“…[U]nless we understand how cyberspace can embed, or displace, values from our constitutional tradition, we will lose control over those values. The law in cyberspace – code – will displace them.”
— Lawrence Lessig (Code is Law)
In his famous essay on the importance of the technological underpinnings of the Internet, Lawrence Lessig described the potential threat if the architecture of cyberspace was built on values that diverged from those we believe are important to the proper functioning of our democracy. The central point of this seminal work seems to grow in importance each day as technology and the Internet become more deeply embedded into our daily lives.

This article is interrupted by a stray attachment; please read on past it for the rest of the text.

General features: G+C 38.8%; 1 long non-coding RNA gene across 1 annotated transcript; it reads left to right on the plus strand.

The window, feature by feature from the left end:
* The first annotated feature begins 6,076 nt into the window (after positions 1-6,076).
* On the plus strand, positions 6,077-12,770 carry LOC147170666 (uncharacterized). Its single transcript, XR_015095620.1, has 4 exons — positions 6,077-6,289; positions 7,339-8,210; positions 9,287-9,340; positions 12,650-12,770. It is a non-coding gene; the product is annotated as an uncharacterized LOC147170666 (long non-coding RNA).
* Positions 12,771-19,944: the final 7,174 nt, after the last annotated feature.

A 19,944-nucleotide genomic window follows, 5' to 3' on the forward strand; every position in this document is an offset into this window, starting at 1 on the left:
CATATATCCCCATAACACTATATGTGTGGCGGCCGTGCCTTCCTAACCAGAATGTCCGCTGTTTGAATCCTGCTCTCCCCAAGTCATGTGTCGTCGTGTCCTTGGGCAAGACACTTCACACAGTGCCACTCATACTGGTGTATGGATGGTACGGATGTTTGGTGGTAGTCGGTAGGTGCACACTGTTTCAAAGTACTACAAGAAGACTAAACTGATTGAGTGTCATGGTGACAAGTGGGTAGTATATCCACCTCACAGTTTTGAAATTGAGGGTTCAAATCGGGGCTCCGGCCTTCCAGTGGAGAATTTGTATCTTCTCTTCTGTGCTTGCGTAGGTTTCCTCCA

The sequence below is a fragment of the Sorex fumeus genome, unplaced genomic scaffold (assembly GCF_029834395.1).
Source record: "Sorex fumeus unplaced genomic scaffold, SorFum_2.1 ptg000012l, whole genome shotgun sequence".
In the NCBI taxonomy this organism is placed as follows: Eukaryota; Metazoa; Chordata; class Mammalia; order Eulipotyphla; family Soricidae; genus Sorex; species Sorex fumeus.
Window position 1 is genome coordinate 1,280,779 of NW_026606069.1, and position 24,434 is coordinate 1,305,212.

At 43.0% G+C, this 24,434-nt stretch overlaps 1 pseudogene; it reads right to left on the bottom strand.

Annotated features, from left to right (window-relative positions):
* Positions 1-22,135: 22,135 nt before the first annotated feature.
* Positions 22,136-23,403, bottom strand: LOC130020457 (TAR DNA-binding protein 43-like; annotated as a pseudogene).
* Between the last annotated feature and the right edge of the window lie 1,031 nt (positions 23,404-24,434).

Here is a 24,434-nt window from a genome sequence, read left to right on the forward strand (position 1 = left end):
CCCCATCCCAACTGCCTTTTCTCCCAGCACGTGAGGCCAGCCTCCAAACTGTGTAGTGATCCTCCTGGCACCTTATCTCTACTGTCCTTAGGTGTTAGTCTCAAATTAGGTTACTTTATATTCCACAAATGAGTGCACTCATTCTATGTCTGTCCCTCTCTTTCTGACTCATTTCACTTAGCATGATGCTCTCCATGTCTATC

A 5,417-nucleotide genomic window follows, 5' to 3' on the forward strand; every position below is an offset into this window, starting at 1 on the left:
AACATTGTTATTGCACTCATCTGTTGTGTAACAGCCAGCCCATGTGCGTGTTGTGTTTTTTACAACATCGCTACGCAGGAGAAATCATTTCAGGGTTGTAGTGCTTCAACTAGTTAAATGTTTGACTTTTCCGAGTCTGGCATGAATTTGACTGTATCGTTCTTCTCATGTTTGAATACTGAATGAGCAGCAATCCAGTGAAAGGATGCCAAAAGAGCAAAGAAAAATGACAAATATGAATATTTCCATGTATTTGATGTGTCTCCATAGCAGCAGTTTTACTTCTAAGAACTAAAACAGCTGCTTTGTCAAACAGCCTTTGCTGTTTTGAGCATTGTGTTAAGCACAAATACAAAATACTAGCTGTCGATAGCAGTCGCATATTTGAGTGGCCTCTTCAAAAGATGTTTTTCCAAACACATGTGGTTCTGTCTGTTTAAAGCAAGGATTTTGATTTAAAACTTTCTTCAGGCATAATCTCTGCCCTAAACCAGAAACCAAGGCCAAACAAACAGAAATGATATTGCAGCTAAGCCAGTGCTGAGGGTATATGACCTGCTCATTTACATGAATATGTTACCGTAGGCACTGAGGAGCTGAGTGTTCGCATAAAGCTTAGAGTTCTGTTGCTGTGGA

But increasingly, another kind of architecture is becoming central to the way we live and interact with each other – and to the way in which we are governed and how we interact with those that govern us. This architecture
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